What he cheered for

To the editor:

Happy 240th year of independence, America! We have much to celebrate and for which to cheer on Independence Day, here in these United States.

We have our servicemen and women who have given selflessly to protect and serve this great nation – for me, my grandfather, Walter Dolyk (World War II) and good friend Chip Rathwell (Vietnam). We have our founding documents – the unmatched Declaration of Independence and U.S. Constitution – two of the greatest pieces of human liberty. These are founding documents like no other country’s in the world. Our country and particularly its founding, are exceptional. That is what American exceptionalism means. America is an exceptional nation and ought to be celebrated because it is the only nation that was founded with the understanding that our rights are God-given, not handed down to us by other men or by the government. Thus, the government cannot take these rights away. Further, “governments are instituted among men, deriving their just powers from the consent of the governed…” That’s exceptional. That’s something for which I can stand up and cheer.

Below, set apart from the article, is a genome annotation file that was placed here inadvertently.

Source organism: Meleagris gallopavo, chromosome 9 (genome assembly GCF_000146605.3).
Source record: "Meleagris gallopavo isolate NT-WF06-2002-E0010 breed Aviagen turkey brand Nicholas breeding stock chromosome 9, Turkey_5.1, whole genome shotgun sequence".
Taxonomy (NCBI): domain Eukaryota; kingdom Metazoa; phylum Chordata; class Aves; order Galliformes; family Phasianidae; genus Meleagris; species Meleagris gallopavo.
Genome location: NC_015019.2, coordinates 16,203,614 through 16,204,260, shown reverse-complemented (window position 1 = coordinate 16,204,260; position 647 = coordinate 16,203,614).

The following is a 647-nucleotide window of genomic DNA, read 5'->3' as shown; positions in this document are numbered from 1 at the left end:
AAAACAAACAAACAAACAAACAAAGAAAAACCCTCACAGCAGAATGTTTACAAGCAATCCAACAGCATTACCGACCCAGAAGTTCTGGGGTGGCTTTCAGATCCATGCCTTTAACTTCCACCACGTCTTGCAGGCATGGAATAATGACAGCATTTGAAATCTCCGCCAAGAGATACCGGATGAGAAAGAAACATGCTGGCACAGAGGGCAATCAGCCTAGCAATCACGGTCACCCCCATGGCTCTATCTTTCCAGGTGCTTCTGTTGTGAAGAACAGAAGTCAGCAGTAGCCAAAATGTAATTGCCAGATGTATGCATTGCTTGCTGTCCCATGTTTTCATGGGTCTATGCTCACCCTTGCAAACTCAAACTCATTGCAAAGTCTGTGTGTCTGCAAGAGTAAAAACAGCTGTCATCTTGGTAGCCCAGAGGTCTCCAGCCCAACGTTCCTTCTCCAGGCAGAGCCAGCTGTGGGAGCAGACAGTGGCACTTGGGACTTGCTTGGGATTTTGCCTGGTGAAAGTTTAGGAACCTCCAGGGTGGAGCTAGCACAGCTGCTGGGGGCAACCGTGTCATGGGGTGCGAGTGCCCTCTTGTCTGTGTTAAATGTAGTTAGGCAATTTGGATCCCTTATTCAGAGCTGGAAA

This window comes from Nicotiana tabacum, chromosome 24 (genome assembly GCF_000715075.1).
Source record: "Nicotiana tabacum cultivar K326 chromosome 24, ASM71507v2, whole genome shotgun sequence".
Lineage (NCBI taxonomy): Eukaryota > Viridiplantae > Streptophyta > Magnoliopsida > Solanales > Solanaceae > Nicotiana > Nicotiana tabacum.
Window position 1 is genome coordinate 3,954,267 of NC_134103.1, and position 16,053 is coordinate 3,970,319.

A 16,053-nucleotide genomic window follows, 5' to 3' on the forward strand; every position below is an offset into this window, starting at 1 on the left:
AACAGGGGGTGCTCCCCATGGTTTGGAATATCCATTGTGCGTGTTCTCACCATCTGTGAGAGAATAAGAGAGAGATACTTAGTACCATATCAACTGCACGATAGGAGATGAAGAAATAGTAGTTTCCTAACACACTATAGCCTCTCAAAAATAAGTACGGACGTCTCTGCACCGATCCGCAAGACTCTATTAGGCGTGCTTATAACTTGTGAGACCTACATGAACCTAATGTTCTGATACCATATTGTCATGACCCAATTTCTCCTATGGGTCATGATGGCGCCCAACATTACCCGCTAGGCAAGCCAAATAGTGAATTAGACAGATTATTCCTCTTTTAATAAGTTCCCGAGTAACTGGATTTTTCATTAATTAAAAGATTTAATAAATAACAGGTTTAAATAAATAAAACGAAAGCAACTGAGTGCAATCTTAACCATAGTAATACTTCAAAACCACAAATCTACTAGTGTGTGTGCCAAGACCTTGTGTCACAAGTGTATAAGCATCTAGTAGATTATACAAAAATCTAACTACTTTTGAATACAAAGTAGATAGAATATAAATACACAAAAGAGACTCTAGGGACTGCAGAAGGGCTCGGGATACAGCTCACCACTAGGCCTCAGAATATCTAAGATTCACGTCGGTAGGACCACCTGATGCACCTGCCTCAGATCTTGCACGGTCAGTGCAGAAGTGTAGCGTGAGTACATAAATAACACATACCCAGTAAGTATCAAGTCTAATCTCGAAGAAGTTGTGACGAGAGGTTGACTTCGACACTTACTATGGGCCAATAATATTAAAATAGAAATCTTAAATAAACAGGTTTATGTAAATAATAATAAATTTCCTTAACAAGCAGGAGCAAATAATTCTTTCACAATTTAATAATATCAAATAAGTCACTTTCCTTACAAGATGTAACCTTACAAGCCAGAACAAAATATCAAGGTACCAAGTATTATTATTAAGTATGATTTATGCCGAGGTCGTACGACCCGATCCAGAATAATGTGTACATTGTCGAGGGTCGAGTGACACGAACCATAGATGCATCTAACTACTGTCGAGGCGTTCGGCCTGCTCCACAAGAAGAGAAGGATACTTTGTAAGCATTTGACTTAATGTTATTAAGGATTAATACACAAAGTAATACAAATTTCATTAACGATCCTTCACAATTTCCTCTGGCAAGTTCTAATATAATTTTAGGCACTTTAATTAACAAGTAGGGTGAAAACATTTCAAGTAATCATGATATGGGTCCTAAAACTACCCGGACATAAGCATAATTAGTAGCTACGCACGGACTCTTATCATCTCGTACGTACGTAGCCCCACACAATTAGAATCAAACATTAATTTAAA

On this Independence Day, I hope many of us gathered with our families, thought about the sacrifices those made to protect this country, and took a moment to look back at our founding documents, reflecting on how unique and important they were to the world when they were crafted and how important and relevant they remain. I was cheering my country, my family’s and friend’s sacrifices, and our founding documents. And if you didn’t do that, maybe take a moment and reflect. I know with pride I raised the large cotton flag, which once flew over the Capitol in Washington, on our flagpole this Fourth of July.

Matthew W. Nahorn